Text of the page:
Tang Tomb Figures, c. 728 AD
Glazed earthenware
33 (height) in.
Luoyang, Henan Province, China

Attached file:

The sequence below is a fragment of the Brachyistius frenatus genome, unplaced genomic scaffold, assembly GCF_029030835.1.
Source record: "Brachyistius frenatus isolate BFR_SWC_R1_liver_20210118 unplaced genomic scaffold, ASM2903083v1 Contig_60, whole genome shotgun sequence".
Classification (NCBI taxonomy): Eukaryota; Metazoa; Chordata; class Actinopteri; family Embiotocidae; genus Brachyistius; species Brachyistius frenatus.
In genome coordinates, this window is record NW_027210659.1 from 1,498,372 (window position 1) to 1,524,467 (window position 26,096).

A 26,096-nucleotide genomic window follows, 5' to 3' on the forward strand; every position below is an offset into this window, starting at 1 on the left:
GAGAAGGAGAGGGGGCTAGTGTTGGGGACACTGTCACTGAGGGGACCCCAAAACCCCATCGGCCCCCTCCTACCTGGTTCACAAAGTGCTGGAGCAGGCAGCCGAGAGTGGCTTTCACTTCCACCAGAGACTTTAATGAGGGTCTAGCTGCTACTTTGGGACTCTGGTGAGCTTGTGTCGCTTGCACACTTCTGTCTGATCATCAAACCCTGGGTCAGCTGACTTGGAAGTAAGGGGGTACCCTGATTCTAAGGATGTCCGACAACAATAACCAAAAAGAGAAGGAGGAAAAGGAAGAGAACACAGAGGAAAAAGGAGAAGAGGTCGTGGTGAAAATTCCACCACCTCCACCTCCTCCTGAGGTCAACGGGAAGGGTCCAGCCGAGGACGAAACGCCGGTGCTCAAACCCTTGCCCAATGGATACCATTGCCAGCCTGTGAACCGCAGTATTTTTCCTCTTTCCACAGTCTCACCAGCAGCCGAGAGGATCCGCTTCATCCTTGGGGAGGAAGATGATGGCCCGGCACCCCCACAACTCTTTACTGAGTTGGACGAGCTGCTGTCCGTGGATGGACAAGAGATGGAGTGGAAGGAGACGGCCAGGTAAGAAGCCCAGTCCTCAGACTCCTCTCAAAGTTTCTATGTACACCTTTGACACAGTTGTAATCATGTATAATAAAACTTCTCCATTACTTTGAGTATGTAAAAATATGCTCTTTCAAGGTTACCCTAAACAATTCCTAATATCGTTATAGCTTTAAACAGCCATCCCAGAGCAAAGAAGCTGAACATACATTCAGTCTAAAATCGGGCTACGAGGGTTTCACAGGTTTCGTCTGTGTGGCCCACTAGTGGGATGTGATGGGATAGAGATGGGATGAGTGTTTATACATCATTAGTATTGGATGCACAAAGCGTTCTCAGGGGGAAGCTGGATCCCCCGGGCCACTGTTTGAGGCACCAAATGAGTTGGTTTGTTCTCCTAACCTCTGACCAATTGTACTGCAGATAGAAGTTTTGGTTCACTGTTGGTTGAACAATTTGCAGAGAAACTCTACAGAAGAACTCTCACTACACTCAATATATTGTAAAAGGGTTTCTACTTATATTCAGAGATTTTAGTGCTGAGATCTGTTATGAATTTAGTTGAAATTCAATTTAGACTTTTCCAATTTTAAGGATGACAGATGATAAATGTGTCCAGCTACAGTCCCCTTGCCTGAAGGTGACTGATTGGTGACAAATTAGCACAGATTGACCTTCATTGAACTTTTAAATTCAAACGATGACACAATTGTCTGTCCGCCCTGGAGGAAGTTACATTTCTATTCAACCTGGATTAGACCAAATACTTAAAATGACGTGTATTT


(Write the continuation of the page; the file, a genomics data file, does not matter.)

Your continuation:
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This horse and its two attendants are part of a larger grouping of thirteen ceramic figures found in the grand tomb of Liu Tingxun, a high-ranking Chinese military general who died in 728 AD during the powerful and prosperous Tang dynasty (618-906 AD). The elaborate tombs for Tang elite were filled with luxurious objects, intended to convey the deceased’s social status to the judges of the Underworld, and ensure the important individual a prominent position in the afterlife. Among the largest extant burial figures from the period, the pairs of both bestial and human guardians, civil servants, camels, horses, and grooms found in Liu Tingxun’s tomb were there to serve, guard, and entertain him in the next world. According to Tang tradition, these figures were probably sealed in the burial chamber after an elaborate public funeral procession. The complex sancai (three-color) glazing technique of the figures, as well as the presence of expensive horses, indicate Liu Tingxun’s wealth and prestige. The exotic Western horses also highlight the Tang Dynasty’s dominance of the Silk Road trade route, which created a large market for luxury goods across Central Asia, and contributed to China’s status as one of the world’s most wealthy, sophisticated, and powerful political entities at the time.

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